Coronavirus has brought most of the world to a standstill. Huge countries like Italy, Spain, France, and the UK are on lockdown in an attempt to stop the virus from spreading and completely overwhelming their health resources.
Since the first case was reported in China in January 2020, scientists around the world have been frantically trying to establish the facts about the virus and create a vaccine in order to protect the population.
There are many aspects of the pandemic that we know to be true. We know it is potentially fatal for those over 70 and those with underlying health conditions. We also know that the main symptoms are a fever and a consistent cough and that Covid-19 spreads like wildfire. Deaths double every three to six days.
However, there are also elements to this new virus that we do not know the answers to. We know the first outbreak happened in China, but how was it created? Once you’ve had it, can you catch it again? How long will it take before we can create a vaccine to protect the masses from its effects? When will life return to some sort of normality?
These are all important questions that people want answers to, but the main emphasis of world governments now is to limit its spread and find a vaccine. But do we know everything about how the virus spreads?
We are being urged to catch our coughs and sneezes, whether that be with a tissue, a hankie or the inside of your arm. But does coronavirus live on textiles and clothes?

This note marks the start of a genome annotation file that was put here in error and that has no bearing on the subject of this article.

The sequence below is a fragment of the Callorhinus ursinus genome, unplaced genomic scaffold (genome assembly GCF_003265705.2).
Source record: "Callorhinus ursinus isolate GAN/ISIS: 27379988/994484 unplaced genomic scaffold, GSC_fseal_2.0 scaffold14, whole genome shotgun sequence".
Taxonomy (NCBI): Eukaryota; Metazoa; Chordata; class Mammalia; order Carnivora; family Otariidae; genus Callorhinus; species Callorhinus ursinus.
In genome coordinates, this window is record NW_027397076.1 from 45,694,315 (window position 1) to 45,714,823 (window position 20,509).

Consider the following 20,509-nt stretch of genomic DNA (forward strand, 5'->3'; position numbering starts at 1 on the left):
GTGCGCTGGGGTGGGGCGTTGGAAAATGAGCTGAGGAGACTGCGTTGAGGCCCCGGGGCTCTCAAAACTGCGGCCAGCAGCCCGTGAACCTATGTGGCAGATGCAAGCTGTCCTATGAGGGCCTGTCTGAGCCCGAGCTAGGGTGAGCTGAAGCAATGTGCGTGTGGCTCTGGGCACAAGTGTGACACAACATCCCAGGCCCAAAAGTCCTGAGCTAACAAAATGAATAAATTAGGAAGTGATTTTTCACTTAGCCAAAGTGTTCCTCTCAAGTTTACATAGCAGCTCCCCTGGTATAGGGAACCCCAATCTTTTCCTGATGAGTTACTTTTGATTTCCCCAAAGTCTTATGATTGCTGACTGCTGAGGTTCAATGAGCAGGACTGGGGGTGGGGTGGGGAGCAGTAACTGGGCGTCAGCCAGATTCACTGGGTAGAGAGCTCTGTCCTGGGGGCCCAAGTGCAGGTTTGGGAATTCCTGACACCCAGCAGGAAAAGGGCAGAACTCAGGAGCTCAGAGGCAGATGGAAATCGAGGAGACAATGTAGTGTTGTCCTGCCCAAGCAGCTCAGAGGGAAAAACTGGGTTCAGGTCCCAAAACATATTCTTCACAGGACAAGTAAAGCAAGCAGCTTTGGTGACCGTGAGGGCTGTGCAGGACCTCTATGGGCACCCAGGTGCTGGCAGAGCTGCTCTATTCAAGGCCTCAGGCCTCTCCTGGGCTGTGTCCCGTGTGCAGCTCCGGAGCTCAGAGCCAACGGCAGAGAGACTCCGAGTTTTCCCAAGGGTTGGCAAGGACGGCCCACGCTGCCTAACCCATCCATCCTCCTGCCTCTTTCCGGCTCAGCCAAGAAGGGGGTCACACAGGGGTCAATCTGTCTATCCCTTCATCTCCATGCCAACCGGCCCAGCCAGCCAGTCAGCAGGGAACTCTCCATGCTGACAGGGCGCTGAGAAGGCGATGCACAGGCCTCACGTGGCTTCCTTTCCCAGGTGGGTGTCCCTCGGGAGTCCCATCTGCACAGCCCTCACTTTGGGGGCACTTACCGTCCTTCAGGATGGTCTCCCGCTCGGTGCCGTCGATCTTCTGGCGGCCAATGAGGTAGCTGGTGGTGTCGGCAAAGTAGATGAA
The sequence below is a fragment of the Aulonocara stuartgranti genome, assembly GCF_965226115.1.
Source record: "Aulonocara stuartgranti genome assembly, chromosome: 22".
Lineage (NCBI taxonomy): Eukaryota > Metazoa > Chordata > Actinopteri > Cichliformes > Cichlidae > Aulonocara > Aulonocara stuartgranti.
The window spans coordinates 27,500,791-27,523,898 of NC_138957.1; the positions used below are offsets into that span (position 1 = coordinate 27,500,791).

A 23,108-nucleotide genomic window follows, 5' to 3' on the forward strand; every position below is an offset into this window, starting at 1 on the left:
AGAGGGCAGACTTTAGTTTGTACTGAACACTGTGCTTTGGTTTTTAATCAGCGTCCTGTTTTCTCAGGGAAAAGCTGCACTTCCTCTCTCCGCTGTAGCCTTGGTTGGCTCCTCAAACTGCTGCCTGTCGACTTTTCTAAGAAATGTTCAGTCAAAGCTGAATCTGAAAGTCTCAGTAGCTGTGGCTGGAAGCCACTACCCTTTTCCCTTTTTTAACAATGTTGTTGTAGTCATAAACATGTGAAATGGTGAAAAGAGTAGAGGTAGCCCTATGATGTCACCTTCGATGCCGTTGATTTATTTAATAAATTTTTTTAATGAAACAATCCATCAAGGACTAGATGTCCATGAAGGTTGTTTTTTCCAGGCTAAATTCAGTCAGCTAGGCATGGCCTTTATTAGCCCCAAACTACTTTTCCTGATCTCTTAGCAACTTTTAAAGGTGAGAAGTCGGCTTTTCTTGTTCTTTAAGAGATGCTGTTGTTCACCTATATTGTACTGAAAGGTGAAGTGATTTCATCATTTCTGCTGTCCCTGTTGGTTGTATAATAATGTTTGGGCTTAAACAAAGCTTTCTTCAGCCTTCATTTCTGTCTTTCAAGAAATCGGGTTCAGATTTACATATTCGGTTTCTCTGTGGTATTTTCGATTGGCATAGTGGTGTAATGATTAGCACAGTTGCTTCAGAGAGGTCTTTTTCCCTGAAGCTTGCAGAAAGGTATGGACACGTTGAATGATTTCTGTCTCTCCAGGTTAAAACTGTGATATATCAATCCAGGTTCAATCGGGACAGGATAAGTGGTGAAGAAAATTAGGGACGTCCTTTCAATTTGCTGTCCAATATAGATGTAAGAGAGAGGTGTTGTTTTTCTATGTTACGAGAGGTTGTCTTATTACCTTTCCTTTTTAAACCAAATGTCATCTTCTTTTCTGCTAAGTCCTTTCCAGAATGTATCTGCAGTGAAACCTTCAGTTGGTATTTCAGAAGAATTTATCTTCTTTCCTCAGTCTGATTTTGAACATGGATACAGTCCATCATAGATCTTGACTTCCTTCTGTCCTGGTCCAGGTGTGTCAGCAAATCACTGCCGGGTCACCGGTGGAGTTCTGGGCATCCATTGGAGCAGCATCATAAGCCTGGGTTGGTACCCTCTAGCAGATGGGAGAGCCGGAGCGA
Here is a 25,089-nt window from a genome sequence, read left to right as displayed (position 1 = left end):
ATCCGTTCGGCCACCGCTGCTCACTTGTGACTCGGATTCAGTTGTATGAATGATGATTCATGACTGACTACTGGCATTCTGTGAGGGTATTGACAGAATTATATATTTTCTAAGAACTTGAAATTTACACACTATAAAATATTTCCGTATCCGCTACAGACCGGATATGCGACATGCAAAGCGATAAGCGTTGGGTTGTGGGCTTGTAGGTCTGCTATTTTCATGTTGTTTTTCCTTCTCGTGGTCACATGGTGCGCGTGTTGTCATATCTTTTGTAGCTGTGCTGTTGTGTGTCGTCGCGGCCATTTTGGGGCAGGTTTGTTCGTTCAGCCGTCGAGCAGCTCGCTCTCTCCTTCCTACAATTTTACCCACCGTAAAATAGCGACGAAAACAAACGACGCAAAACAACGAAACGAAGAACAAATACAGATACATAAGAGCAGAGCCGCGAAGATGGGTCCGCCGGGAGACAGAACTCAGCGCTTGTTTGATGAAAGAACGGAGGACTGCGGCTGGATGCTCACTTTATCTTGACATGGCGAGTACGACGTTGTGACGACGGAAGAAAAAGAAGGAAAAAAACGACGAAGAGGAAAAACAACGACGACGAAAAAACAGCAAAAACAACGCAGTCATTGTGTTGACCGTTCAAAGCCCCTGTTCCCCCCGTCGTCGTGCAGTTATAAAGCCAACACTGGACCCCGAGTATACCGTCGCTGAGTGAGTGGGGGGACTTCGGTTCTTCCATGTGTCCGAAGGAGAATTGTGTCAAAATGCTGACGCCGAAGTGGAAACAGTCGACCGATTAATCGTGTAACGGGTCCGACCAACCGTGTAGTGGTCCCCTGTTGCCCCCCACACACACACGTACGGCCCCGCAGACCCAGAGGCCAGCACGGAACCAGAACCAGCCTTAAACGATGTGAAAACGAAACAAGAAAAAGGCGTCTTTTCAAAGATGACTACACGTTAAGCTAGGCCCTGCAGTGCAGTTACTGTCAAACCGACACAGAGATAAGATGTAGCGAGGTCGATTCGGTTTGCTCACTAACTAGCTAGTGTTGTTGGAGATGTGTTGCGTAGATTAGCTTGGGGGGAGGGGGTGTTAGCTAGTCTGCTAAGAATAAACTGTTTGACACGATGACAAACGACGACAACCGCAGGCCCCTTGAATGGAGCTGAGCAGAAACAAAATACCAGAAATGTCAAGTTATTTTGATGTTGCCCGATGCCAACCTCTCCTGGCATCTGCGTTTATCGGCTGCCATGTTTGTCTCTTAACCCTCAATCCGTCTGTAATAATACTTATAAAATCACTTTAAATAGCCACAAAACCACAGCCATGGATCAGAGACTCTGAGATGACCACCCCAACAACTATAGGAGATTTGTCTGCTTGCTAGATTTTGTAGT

Despite thorough investigations, the results so far have proved inconclusive. Infectious disease expert Amesh A. Adalja, MD, senior scholar at the Johns Hopkins Center for Health Security in Maryland, was recently quoted as saying: “I suspect that you can find viability of the virus for several hours to maybe a day on clothes. It depends largely on the environmental conditions—temperature and humidity impact the growth of the virus.”
But he added that he did not believe clothes were a major carrier of the virus.
This view is echoed by Dr Akash Patel, a GP and Medical Director at MyHealthcareClinic, who said the official length of time the virus can live on fabrics is still unknown.
He said: “We are still continuing to find out more about the coronavirus day by day, there is currently not enough research to say with any certainty how long the coronavirus will live on clothing.”
He added: “Preliminary research has suggested the virus can survive longer on harder surfaces, like plastic and metal, this could be from a few hours to several days but no clear research on fabrics like clothing. However, it is likely that the virus will not survive as long on soft surfaces.”
We know towels and clothes can spread germs, particularly when they are shared items or when infected people touch the products. But can you catch coronavirus from clothes and textiles? The scientific answer so far is that the chances are slim, but it’s always best to be safe than sorry.
At Lindström we go to great lengths to ensure the clothes and other textiles supplied in our rental service are not just clean, but hygienically clean. We wash all workwear and other textiles with high hygiene standards separately in their own machines. We use a sufficiently high washing temperature and disinfectant washing chemicals to remove all pathogens for the garments.
Even you would be working on food processing, construction or retail industry, all our uniforms undergo the same rigorous cleaning methods to ensure your staff starts each and every day with a uniform that is hygienically clean and looks the business. We also use separate packing for cleaned, hygienic workwear when they are delivered to you. This ensures the workwear will not get contaminated while in transportation.